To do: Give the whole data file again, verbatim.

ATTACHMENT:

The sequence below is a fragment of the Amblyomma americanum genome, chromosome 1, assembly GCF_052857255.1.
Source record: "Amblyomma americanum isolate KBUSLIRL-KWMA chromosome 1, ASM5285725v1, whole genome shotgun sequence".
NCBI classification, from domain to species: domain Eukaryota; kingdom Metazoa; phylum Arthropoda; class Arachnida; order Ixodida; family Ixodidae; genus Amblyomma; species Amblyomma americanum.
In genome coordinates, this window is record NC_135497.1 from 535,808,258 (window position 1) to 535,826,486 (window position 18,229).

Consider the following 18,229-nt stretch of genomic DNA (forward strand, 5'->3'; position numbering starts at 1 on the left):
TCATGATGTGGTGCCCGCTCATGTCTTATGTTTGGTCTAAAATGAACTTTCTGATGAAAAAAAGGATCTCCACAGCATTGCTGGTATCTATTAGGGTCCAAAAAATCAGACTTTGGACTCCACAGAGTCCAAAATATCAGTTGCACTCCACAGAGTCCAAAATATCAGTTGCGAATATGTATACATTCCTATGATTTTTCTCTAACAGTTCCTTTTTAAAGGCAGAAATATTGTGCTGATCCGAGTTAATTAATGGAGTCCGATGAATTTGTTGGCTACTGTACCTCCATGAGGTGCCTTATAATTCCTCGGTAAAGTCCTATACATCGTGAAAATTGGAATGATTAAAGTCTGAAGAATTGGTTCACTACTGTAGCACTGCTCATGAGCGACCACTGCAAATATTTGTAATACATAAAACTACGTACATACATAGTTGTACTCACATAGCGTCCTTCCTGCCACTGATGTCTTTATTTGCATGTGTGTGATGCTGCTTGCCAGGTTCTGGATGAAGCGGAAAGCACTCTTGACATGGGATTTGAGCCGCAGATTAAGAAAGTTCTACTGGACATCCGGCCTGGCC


The sequence below is a fragment of the Amblyomma americanum genome, chromosome 1, assembly GCF_052857255.1.
Source record: "Amblyomma americanum isolate KBUSLIRL-KWMA chromosome 1, ASM5285725v1, whole genome shotgun sequence".
NCBI classification, from domain to species: domain Eukaryota; kingdom Metazoa; phylum Arthropoda; class Arachnida; order Ixodida; family Ixodidae; genus Amblyomma; species Amblyomma americanum.
In genome coordinates, this window is record NC_135497.1 from 535,808,258 (window position 1) to 535,826,486 (window position 18,229).

Consider the following 18,229-nt stretch of genomic DNA (forward strand, 5'->3'; position numbering starts at 1 on the left):
TCATGATGTGGTGCCCGCTCATGTCTTATGTTTGGTCTAAAATGAACTTTCTGATGAAAAAAAGGATCTCCACAGCATTGCTGGTATCTATTAGGGTCCAAAAAATCAGACTTTGGACTCCACAGAGTCCAAAATATCAGTTGCACTCCACAGAGTCCAAAATATCAGTTGCGAATATGTATACATTCCTATGATTTTTCTCTAACAGTTCCTTTTTAAAGGCAGAAATATTGTGCTGATCCGAGTTAATTAATGGAGTCCGATGAATTTGTTGGCTACTGTACCTCCATGAGGTGCCTTATAATTCCTCGGTAAAGTCCTATACATCGTGAAAATTGGAATGATTAAAGTCTGAAGAATTGGTTCACTACTGTAGCACTGCTCATGAGCGACCACTGCAAATATTTGTAATACATAAAACTACGTACATACATAGTTGTACTCACATAGCGTCCTTCCTGCCACTGATGTCTTTATTTGCATGTGTGTGATGCTGCTTGCCAGGTTCTGGATGAAGCGGAAAGCACTCTTGACATGGGATTTGAGCCGCAGATTAAGAAAGTTCTACTGGACATCCGGCCTGGCC